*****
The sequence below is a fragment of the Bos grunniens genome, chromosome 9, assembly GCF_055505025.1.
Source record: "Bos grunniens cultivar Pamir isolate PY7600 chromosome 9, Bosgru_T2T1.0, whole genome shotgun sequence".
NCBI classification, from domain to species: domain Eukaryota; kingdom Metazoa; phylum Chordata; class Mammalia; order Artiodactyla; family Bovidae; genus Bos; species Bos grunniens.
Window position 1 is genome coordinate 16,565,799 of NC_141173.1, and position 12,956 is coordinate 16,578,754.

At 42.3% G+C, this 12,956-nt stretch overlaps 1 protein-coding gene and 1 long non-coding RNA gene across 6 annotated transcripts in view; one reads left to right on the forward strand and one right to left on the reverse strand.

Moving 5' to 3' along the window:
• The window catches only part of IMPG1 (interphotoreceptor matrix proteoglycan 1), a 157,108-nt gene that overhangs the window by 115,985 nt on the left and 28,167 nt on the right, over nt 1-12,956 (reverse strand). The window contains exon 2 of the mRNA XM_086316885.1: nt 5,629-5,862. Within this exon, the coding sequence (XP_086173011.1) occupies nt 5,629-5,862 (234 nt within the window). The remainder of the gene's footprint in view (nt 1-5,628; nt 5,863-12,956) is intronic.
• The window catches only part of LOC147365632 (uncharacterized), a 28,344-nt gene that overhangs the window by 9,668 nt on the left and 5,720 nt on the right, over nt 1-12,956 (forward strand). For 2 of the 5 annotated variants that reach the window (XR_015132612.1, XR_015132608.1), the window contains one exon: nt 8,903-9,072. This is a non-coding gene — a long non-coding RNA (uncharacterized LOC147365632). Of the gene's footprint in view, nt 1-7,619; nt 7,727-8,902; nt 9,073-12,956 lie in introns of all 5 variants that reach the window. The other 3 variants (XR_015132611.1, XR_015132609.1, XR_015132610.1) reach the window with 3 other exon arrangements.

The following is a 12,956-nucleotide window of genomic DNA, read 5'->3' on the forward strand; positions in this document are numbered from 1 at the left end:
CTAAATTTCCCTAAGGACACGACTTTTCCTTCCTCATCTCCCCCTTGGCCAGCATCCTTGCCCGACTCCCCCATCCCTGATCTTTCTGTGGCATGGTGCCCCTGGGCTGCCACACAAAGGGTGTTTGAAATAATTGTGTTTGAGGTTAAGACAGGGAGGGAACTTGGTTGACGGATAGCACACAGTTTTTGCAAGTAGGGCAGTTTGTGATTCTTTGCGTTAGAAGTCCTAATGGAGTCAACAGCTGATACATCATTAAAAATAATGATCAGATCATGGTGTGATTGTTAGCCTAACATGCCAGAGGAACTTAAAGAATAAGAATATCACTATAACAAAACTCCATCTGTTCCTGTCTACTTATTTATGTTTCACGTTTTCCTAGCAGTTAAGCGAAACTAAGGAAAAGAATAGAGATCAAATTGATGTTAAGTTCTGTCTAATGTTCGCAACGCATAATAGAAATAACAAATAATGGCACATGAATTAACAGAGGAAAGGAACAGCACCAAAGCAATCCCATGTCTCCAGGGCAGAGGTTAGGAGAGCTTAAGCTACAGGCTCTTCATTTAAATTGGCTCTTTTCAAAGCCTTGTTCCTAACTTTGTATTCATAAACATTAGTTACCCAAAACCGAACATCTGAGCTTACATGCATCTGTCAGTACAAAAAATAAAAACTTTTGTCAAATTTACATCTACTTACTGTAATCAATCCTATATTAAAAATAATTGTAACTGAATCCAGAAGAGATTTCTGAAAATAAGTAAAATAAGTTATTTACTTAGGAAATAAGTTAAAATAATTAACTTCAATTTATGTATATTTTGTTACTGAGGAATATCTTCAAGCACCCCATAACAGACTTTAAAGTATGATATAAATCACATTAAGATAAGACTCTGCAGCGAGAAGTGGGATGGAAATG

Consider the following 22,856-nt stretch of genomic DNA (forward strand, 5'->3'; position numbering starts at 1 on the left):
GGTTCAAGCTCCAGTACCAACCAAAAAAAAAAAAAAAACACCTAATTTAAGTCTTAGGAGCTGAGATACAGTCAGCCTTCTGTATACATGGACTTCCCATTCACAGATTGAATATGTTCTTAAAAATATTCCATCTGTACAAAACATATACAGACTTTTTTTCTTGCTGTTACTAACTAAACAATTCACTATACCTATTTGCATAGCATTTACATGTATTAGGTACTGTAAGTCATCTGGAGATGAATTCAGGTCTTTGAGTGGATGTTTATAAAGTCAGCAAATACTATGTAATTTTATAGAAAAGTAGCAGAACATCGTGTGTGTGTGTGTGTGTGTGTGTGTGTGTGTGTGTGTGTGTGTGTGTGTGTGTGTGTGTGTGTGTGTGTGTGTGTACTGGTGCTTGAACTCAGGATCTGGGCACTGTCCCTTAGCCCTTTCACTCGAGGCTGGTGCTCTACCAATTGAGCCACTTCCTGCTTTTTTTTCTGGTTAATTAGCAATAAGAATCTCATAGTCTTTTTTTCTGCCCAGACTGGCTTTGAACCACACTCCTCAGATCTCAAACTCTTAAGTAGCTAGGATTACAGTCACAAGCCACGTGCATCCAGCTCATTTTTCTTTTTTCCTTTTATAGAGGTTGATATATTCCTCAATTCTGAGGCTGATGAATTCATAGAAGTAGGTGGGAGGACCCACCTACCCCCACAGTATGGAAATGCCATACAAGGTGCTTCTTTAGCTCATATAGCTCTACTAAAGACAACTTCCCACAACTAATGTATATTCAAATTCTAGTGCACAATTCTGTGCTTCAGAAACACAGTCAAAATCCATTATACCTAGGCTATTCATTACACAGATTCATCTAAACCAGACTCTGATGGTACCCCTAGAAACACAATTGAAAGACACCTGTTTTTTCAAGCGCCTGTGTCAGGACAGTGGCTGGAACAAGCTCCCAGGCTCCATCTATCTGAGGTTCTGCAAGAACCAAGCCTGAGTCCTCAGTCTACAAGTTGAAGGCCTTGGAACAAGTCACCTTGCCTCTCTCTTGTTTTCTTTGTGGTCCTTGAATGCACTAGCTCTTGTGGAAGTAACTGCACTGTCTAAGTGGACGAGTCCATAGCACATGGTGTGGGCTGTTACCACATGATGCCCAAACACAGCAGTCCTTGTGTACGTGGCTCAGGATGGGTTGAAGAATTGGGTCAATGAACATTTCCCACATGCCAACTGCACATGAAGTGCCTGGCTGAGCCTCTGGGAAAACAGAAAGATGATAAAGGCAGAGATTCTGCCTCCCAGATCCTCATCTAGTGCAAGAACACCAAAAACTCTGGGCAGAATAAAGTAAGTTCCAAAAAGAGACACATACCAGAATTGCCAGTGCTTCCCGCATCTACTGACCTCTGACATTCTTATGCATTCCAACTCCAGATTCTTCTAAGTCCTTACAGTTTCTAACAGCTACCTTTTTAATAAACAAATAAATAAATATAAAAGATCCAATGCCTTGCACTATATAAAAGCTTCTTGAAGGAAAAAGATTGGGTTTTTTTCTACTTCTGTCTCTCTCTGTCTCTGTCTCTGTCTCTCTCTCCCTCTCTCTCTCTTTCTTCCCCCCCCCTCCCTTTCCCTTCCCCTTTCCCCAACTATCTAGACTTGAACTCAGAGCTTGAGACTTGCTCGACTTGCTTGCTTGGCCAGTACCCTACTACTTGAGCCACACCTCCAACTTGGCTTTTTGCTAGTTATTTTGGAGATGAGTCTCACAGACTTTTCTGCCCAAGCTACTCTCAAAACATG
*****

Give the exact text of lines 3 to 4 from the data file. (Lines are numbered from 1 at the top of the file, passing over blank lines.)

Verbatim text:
NCBI classification, from domain to species: domain Eukaryota; kingdom Metazoa; phylum Chordata; class Mammalia; order Artiodactyla; family Bovidae; genus Bos; species Bos grunniens.
Window position 1 is genome coordinate 16,565,799 of NC_141173.1, and position 12,956 is coordinate 16,578,754.